12 Jazz Guitar Albums You Should Hear

On The Corner Masthead


July 6, 2020 | by Rusty Aceves

Grant Green

The legacy of the guitar in jazz is rich and extensive, with notable artists hailing from all corners of the globe and all eras of jazz history. From jazz guitar pioneer Eddie Lang, the acoustic gypsy jazz of France’s Django Reinhardt and big band great Freddie Green to the post-bop giants Jim Hall, Grant Green and Kenny Burrell, fusion chameleons Pat Metheny and John Scofield, and genre bender Bill Frisell, guitar players have long been some of the music’s most revolutionary figures. The guitarists of today continue to shape the evolution of the art form, always expanding the music and confounding expectations.

This is in no way a comprehensive list, or one represents the “best guitar albums of all time,” but rather, is intended to highlight some pivotal recordings and showcase the diverse range of jazz guitar expression, from jazz’s origins to today.

Wes Montgomery
Incredible Jazz Guitar of Wes Montgomery (1960)
A landmark recording that influenced legions of guitarists to follow. This is a superb introduction to the genius of Wes Montgomery.

Django Reinhardt
The Best of Django Reinhardt
This collection spanning the career of the jazz manouche innovator is essential listening for all guitarists and jazz fans.

Pat Metheny
Bright Size Life (1976)
The album that introduced a modern master and his enduring theme song, featuring an early appearance by bass legend Jaco Pastorius. Here is a 2002 performance of the title track featuring bass virtuoso Richard Bona and current Pat Metheny drummer Antonio Sánchez.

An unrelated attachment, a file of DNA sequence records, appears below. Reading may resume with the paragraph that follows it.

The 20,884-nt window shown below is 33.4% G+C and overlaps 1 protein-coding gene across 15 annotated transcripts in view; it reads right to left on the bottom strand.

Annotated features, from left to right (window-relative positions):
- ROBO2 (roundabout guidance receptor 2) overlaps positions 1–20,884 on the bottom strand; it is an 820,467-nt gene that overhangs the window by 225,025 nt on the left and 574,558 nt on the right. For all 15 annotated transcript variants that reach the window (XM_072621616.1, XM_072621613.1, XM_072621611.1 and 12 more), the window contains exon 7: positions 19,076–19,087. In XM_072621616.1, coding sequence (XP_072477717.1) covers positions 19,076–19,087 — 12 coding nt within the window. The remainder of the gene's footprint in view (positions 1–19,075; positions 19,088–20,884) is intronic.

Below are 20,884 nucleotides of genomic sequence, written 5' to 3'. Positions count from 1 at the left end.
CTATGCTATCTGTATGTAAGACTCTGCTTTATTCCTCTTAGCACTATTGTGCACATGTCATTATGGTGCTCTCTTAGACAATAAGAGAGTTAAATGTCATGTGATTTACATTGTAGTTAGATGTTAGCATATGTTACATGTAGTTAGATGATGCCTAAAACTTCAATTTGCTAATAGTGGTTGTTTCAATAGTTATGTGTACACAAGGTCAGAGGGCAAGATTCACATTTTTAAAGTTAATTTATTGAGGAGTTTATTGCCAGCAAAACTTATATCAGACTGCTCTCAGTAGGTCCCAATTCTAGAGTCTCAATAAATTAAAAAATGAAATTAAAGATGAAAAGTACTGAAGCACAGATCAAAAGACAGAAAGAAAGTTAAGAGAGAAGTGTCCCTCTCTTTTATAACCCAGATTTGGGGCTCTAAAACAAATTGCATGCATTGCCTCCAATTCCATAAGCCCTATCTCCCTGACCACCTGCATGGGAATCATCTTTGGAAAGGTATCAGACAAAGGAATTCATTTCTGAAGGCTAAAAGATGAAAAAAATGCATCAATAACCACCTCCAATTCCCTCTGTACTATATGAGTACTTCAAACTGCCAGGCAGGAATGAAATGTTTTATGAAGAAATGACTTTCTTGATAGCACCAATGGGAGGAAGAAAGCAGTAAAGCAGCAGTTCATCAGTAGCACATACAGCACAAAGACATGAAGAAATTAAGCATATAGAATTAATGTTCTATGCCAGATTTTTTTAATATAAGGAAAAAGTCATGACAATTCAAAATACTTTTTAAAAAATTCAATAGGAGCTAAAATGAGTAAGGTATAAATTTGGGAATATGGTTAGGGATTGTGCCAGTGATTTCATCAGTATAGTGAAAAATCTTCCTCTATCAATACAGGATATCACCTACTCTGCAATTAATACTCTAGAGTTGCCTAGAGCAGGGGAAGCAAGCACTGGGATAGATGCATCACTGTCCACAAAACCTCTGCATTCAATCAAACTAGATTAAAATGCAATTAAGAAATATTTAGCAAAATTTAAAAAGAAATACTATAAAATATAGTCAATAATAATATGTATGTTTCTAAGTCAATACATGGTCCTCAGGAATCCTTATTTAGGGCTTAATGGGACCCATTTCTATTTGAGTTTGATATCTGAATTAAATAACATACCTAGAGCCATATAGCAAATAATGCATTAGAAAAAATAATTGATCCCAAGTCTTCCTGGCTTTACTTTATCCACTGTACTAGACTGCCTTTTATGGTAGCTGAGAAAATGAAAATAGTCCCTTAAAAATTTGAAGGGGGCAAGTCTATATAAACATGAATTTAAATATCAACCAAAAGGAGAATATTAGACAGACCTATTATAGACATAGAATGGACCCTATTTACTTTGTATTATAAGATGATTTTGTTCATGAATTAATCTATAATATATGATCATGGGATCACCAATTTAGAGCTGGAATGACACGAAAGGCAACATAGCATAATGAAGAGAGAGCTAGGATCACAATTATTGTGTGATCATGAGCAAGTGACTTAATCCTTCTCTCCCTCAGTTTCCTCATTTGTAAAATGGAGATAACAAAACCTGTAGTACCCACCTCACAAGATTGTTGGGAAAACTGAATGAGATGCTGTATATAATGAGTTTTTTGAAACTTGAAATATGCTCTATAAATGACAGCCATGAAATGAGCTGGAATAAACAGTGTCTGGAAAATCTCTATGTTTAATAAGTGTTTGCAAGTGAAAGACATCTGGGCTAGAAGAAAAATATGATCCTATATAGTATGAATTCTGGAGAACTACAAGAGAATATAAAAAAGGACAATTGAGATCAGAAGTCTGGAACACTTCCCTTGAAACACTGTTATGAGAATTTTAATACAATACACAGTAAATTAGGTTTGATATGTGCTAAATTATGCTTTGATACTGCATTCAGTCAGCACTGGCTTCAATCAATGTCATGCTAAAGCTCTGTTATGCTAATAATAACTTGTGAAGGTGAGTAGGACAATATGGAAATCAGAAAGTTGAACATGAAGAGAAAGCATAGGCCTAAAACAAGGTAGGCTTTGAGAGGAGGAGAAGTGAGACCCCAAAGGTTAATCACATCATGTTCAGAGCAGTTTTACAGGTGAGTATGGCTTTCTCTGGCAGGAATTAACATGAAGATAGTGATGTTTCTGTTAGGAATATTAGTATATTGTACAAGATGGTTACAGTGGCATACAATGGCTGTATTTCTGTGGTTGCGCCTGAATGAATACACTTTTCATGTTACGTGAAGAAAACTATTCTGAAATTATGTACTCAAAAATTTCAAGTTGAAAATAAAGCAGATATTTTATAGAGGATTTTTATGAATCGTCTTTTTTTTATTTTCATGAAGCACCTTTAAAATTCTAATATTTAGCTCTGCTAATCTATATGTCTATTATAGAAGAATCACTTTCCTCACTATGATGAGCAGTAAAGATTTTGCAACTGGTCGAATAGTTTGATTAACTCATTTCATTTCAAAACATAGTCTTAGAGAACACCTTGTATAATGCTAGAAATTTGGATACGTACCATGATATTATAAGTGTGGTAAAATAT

Kurt Rosenwinkel
Heartcore (2003)
A departure from his spectacular quartet album The Next Step, Heartcore expands Rosenwinkel’s deep vision, incorporating electronica and global influences.

Charlie Christian
Genius of the Electric Guitar (1939-1941)
This compilation collects many of the bebop icon’s memorable moments with the Benny Goodman Sextet and Orchestra, prior to the guitarist’s death at age 25.

Grant Green
Matador (1964)
A document of the superlative post bop guitarist’s prime period, featuring a spectacular band including McCoy Tyner, Bob Cranshaw, and Elvin Jones.

Sonny Sharrock
Ask The Ages (1991)
An intense, incendiary end to the under-appreciated guitarist’s career, on which Sharrock’s organ-like guitar is matched by Pharoah Sanders’ fiery saxophone playing.

George Benson
Beyond the Blue Horizon (1971)
The guitar star went on to huge pop crossover success in the mid-70s, but this session, his debut for CTI Records, is a soul jazz masterpiece.

John Scofield
EnRoute (2004)
The modern guitar giant’s telepathic trio with bassist Steve Swallow and drummer Bill Stewart never sounded better than on this live date recorded at NYC’s Blue Note.

Ben Monder
Oceana (2005)
The virtuosic avant-garde guitarist’s singular approach is well documented on this session, which is deep, unfathomable, enveloping, and cinematically evocative.

Bill Frisell
The Intercontinentals (2005)
A standout session by this guitar hero and former SFJAZZ Resident Artistic Director boasts intoxicating grooves and an excellent international band.

Jim Hall
Alone Together (1972)
One of the great influential guitar stylists, Hall joins bassist Ron Carter for this enchanting duet release. 

Originally posted August 9, 2016